It is astonishing that, in an ever-expanding “information age”, so many people are seriously uninformed or at best under-informed. A partisan take on the economy, foreign policy, health care or whatever is understandable. But clinging to the arbitrary boundaries of one’s hard and fast beliefs makes it impossible to reach a fact-based equilibrium.
If the NY Times makes one’s blood boil, there are a stunning array of other sources to which one may pledge allegiance. If, however, one commits to Fox News Channel or The NY Post to the exclusion of all other venues, there is no independent factual yardstick for opinions so derived because those sources rely so heavily on opinion-driven coverage. Thus the president’s recent speech was televised on Fox – – the only cable channel that chose not to carry the Democratic response.
Whatever reservations some may have regarding the editorial pages of The Times or The Wall Street Journal the Times is still the paper of record and the Journal, at least for most of its history, has been a leader in financial news coverage. More recently, with the increasing domination of traditional news outlets by a smaller and less representative ownership the internet has assumed a major role in disseminating a wide range of facts and opinion. For anyone within reach of a computer, the ability to track down the real deal about one’s daily life and world events is simple and breathtakingly fast.
And for anyone who subscribes to Cable, C-Span covers major political speeches, public interest panels, discussions with contemporary writers, as well as the conduct of business in both houses of Congress and its various committees. Without being glued to one’s television set day and night it is still possible to get a real sense of how the country’s business is conducted and how its needs and interests are addressed. Many of these programs and debates are repeated both daily and during the week so they can be tasted in bits and pieces depending on one’s appetite for such programming.
Why then do so many reasonably intelligent people remain committed to ill-founded, preconceived notions? How does anyone paying even the slightest attention ignore the inconsistencies and changing rationales of an administration that sees secrecy as its first principle of governance? And why have so many been willing to accept limited access to the workings of an administration that claims extra-constitutional privileges?
What induces a free countryto place its power and the future of its democracy in the hands of such a limited governing instrument? Is it the fear the Bush White House repeatedly uses to cow the public especially at election time? Is it that people are just so focused on their jobs, wealth accumulation, and the daily exigencies of their lives that they don’t take time to really examine the issues that most affect them or seek a broad spectrum of opinion? Or is it possibly, that as pragmatist philosopher William James put it, “the greatest enemy of any one of our truths may be the rest of our truths”. Do the old pre-war ‘truths’ continue to contort our Iraq policy because it’s just too painful to admit that our misplaced trust has led to wasted lives and treasure?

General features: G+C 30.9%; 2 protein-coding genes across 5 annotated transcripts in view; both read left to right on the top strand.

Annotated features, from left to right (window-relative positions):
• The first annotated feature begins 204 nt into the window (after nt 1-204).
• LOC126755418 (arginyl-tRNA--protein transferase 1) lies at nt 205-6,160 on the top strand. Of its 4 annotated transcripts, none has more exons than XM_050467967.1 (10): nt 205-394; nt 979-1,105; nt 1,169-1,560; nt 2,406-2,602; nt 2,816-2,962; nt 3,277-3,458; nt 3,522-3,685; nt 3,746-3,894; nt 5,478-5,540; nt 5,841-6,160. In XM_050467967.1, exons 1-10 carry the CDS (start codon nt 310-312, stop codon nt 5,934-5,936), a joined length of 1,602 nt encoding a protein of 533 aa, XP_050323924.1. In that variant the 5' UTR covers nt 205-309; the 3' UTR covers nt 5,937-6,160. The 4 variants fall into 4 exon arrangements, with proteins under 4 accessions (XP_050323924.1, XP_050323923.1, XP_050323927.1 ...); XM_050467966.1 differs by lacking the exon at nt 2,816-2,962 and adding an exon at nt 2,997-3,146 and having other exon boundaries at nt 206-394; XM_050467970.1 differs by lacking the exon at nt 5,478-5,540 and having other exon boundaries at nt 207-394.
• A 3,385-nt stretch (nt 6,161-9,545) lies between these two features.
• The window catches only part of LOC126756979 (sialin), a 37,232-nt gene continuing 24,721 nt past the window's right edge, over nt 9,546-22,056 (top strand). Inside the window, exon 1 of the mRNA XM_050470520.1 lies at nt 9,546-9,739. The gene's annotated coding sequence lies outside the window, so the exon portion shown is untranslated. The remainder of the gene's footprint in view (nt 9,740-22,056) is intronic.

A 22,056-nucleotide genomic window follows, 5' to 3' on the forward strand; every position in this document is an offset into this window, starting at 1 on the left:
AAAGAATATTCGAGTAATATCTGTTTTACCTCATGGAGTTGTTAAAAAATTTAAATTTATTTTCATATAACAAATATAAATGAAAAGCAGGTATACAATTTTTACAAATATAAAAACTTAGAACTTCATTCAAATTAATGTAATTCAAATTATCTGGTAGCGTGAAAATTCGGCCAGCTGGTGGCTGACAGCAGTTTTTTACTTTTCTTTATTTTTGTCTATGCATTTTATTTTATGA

The first, albeit erroneous, claims are often the ones that survive. As Bush has said “you have to keep repeating the propaganda until it sinks in.” His insinuations, indirect but insidious, to associate Saddam Hussein with 911 have survived in the minds of many to this day. Nor has the public absorbed in its collective mind even now that, although the administration said Hussein was refusing access to arms inspectors, quite the opposite was true. UN Weapons Inspector Hans Blix and our own David Kaye verified they had been given complete access to whatever sites they wished to explore. Clearly the decision to invade Iraq had been made early on; claims that inspections would drive policy were just window dressing. The administration actually had to recall the inspectors before they had completed their work in order to begin its “shock and awe” campaign.
Today administration claims continue to twist truth and defy logic. The short-term “surge” to enable the Maliki government to take hold has become enduring policy to be supported into 2008 and beyond. Was that what most people understood when the strategy was first articulated – – hardly. Do the enormous sums of money now requested by the White House to continue our occupation conform to the expectations of the American public – – not really. Still the administration continues to use fear to solidify its power and claims success whether it is truly reflected by events on the ground or not. And it is quick to horn in on thwarted terrorist plots. Recently after Germany foiled a terrorist plot, the White House claimed that its surveillance apparatus had played a part in that operation – – a claim that had to be retracted when confronted by the authorities directly involved.
Once again the administration’s false premiseswill no doubt prevail in the minds of many if the nation’s electorate remains as pre-occupied and close-minded as it has shown itself to be in recent years. A wonderful quote from Thomas Jefferson might encourage us to do some serious thinking about who deserves our loyalty – – “It is error alone which needs the support of government. Truth can stand by itself.” (from “Notes on Virginia”)

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